NHRA Museum – A Walk Among Giants
The NHRA Museum, official known as the Wally Parks NHRA Motorsports Museum presented by the Automobile Club of Southern California, is home to nearly 100 historical drag cars, lakesters, streamliners, hot rods, gassers, trucks and motorcycles. Its display cases are crammed with racing memorabilia, helmets, photographs, trophies, firesuits, artwork and artifacts chronicling more than 60 years of American motorsports. But it wasn’t always that way.
National Hot Rod Association founder Wally Parks had always dreamed about opening a drag racing museum. Originally known as NHRA Historical Services, NHRA’s first “museum” opened in 1992 and was located in a small building across the street from the Los Angeles County Fairplex, home of Pomona Raceway. It was a modest display consisting of fewer than a dozen race cars, a handful of old firesuits, and some photographs. Although it was small, Parks knew that it was just the beginning of his vision of preserving the past and educating the future about the sport of drag racing and the hot rodding culture that surrounded it.
A few years later, NHRA Historical Services moved its small collection into a 28,500-square-foot historic building on the edge of the Fairplex grounds – and the NHRA Museum was born.
Parks’ dream became reality on April 4, 1998, when the museum opened its doors to the public. “It’s great to be able to put the museum near Pomona Raceway,” Parks said. “The Museum is going to be a very special place.” Twenty years later, the museum has lived up to Parks’ prediction.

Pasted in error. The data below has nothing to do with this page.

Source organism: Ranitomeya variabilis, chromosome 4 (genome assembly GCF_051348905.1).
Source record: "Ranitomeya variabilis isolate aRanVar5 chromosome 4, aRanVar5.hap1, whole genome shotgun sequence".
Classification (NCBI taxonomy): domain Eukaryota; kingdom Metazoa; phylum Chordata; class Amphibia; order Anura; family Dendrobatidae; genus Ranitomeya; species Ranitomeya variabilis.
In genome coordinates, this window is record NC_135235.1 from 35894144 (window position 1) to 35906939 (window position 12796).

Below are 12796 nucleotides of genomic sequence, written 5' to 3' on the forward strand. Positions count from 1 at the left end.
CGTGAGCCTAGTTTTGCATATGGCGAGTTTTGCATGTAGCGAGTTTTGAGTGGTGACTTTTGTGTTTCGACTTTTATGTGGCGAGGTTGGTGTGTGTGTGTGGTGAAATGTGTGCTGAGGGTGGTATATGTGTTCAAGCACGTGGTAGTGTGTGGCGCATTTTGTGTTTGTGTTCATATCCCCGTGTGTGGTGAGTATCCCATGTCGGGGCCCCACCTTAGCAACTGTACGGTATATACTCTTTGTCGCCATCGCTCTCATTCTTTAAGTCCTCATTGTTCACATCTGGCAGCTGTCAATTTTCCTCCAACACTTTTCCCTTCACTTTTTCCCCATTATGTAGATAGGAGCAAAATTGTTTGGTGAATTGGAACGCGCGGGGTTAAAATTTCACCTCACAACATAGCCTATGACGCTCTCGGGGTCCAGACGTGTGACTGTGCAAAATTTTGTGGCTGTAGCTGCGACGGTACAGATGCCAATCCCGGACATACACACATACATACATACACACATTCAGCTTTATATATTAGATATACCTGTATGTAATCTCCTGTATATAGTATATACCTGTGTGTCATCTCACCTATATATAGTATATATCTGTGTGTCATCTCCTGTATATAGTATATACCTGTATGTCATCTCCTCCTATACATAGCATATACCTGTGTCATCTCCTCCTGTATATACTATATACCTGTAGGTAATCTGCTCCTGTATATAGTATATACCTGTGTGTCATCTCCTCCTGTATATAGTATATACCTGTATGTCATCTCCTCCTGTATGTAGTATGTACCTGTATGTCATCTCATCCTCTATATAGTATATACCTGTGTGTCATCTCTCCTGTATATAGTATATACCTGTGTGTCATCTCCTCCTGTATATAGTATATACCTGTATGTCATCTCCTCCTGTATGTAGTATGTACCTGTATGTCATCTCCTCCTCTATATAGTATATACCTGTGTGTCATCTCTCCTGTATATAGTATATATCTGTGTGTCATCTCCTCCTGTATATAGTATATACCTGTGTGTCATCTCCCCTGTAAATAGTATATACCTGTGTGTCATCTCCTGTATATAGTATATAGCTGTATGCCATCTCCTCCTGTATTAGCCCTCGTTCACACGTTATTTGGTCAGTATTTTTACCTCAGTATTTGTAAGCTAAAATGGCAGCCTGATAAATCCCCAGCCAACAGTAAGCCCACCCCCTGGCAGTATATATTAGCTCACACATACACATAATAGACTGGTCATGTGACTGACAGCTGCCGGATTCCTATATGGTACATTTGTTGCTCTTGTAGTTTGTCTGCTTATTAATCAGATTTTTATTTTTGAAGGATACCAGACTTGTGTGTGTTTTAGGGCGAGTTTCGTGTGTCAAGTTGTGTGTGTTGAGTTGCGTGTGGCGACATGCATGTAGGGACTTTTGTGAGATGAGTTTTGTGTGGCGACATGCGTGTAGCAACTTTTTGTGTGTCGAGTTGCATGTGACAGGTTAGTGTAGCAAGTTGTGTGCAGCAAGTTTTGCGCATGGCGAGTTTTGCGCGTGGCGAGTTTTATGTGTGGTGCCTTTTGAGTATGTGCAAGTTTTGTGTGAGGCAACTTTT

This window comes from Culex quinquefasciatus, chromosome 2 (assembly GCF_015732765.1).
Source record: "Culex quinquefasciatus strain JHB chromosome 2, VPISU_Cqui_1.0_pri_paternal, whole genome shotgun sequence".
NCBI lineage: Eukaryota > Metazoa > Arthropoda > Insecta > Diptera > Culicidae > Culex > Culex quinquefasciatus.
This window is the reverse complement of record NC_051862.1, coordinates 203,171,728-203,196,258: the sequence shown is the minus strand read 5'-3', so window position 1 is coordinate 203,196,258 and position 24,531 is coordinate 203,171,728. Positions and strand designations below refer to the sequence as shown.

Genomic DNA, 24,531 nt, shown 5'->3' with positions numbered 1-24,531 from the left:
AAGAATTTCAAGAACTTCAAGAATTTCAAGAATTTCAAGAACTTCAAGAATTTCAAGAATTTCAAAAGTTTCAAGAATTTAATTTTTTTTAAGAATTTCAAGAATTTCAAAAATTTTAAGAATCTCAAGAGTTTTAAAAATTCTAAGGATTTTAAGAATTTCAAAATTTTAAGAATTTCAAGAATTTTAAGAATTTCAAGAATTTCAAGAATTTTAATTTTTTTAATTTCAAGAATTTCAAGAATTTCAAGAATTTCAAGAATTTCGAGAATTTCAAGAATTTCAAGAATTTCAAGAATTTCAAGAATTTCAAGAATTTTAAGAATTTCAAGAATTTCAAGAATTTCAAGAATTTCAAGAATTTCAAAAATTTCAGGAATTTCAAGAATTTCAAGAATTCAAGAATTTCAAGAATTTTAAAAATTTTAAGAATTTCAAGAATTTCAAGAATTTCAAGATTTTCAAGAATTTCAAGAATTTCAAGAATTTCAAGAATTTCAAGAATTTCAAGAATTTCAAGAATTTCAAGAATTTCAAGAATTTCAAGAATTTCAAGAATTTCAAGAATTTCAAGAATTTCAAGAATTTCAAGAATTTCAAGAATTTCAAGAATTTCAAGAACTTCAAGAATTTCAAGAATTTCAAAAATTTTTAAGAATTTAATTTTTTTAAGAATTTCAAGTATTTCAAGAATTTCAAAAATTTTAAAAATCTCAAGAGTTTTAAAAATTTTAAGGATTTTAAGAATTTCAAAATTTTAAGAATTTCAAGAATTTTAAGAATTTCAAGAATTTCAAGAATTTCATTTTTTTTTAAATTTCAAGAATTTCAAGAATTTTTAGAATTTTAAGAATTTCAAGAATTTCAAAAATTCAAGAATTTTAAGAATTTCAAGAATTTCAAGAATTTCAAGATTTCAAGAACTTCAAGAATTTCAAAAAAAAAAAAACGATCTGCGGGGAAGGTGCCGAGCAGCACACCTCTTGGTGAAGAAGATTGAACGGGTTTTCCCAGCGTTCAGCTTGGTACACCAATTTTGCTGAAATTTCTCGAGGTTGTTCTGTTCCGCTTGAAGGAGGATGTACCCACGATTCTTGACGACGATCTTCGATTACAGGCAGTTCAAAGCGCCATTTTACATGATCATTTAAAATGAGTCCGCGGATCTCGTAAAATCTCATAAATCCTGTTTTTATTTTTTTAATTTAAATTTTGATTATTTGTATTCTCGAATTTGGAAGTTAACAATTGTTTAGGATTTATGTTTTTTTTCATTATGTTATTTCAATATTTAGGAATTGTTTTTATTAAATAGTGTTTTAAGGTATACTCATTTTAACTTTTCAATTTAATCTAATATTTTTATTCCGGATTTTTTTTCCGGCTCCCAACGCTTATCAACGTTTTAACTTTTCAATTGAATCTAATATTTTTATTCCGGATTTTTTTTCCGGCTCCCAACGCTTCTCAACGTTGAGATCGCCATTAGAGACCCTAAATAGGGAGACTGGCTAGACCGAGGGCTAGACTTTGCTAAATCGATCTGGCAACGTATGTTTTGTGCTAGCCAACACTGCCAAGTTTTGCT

In addition to its rotating exhibits, it has hosted hundreds of special events, kickoff parties, memorial services for hot rodding’s elite as well as many hot rod show & shine gatherings and cruises.
The NHRA Museum isn’t only a draw for drag racing stars. Numerous hot rodding pioneers have participated in special functions as well: So-Cal Speed Shop’s Alex Xydias and Pete Chapouris, Gene Winfield, Ed Iskenderian, not to mention George Barris, Blackie Gejeian, and Vic Edelbrock. Even rock-and-roll royalty such as Billy Gibbons, Jeff Beck, Michael Anthony, and Jimmy Vaughn have been spotted at the Museum.
The Museum has hosted several revolving exhibits over the years; including Toyota Racing, George Barris Kustoms, Ford Racing, Mooneyes, Mickey Thompson Racing, Parnelli Jones, Coker Tire and currently a special Gale Banks Engineering exhibit.
Two of the most popular events put on by the Museum are the California Hot Rod Reunion in Bakersfield, Calif., and the National Hot Rod Reunion in Bowling Green, Ky.; principal sources of revenue for the non-profit facility. For the locals, there’s the wildly popular cruise night held the first Wednesday of every month from April to December that has been a huge hit for years.
There is truly something for everyone at the NHRA Museum. Whether you’re a drag racing fan, a hot rodder, an automobile aficionado, or you just like cars, you are sure to be impressed with the collection of iconic race cars and memorabilia on display here. The NHRA Motorsports Museum is a must-see attraction anytime you’re in Southern California.